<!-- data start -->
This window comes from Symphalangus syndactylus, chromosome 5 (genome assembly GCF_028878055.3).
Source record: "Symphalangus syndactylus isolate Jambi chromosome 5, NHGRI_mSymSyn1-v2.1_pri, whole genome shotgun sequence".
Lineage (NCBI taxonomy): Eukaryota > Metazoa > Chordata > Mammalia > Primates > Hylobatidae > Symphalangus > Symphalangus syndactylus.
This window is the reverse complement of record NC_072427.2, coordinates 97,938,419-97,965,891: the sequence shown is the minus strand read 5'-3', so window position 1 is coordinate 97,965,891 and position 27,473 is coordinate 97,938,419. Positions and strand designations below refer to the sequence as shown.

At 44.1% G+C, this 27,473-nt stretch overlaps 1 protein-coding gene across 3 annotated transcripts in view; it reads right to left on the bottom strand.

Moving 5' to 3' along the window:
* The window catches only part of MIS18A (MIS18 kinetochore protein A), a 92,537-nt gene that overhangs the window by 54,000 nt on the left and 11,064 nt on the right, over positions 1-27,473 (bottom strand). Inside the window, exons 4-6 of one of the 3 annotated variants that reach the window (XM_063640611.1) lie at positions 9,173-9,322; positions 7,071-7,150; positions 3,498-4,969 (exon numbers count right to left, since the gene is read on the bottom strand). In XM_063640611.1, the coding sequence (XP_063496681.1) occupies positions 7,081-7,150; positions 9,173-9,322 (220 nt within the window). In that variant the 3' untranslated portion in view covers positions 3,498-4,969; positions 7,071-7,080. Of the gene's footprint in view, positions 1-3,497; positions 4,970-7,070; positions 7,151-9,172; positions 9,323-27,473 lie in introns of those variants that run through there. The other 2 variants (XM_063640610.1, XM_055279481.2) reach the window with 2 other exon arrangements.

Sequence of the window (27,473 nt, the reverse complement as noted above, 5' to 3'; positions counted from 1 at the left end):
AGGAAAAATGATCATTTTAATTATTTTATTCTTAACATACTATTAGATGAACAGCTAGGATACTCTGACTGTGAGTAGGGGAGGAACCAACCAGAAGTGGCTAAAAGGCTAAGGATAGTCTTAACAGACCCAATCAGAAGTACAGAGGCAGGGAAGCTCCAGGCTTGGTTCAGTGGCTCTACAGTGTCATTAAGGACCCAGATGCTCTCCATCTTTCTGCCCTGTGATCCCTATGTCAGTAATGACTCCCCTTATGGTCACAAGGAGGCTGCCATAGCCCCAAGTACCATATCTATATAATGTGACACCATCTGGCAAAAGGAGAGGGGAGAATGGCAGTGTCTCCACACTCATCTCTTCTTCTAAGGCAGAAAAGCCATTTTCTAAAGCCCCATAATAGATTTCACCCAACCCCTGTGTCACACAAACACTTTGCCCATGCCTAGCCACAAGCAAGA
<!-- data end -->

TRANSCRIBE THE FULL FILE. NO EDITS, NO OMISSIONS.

This window comes from Symphalangus syndactylus, chromosome 5 (genome assembly GCF_028878055.3).
Source record: "Symphalangus syndactylus isolate Jambi chromosome 5, NHGRI_mSymSyn1-v2.1_pri, whole genome shotgun sequence".
Lineage (NCBI taxonomy): Eukaryota > Metazoa > Chordata > Mammalia > Primates > Hylobatidae > Symphalangus > Symphalangus syndactylus.
This window is the reverse complement of record NC_072427.2, coordinates 97,938,419-97,965,891: the sequence shown is the minus strand read 5'-3', so window position 1 is coordinate 97,965,891 and position 27,473 is coordinate 97,938,419. Positions and strand designations below refer to the sequence as shown.

At 44.1% G+C, this 27,473-nt stretch overlaps 1 protein-coding gene across 3 annotated transcripts in view; it reads right to left on the bottom strand.

Moving 5' to 3' along the window:
* The window catches only part of MIS18A (MIS18 kinetochore protein A), a 92,537-nt gene that overhangs the window by 54,000 nt on the left and 11,064 nt on the right, over positions 1-27,473 (bottom strand). Inside the window, exons 4-6 of one of the 3 annotated variants that reach the window (XM_063640611.1) lie at positions 9,173-9,322; positions 7,071-7,150; positions 3,498-4,969 (exon numbers count right to left, since the gene is read on the bottom strand). In XM_063640611.1, the coding sequence (XP_063496681.1) occupies positions 7,081-7,150; positions 9,173-9,322 (220 nt within the window). In that variant the 3' untranslated portion in view covers positions 3,498-4,969; positions 7,071-7,080. Of the gene's footprint in view, positions 1-3,497; positions 4,970-7,070; positions 7,151-9,172; positions 9,323-27,473 lie in introns of those variants that run through there. The other 2 variants (XM_063640610.1, XM_055279481.2) reach the window with 2 other exon arrangements.

Sequence of the window (27,473 nt, the reverse complement as noted above, 5' to 3'; positions counted from 1 at the left end):
AGGAAAAATGATCATTTTAATTATTTTATTCTTAACATACTATTAGATGAACAGCTAGGATACTCTGACTGTGAGTAGGGGAGGAACCAACCAGAAGTGGCTAAAAGGCTAAGGATAGTCTTAACAGACCCAATCAGAAGTACAGAGGCAGGGAAGCTCCAGGCTTGGTTCAGTGGCTCTACAGTGTCATTAAGGACCCAGATGCTCTCCATCTTTCTGCCCTGTGATCCCTATGTCAGTAATGACTCCCCTTATGGTCACAAGGAGGCTGCCATAGCCCCAAGTACCATATCTATATAATGTGACACCATCTGGCAAAAGGAGAGGGGAGAATGGCAGTGTCTCCACACTCATCTCTTCTTCTAAGGCAGAAAAGCCATTTTCTAAAGCCCCATAATAGATTTCACCCAACCCCTGTGTCACACAAACACTTTGCCCATGCCTAGCCACAAGCAAGA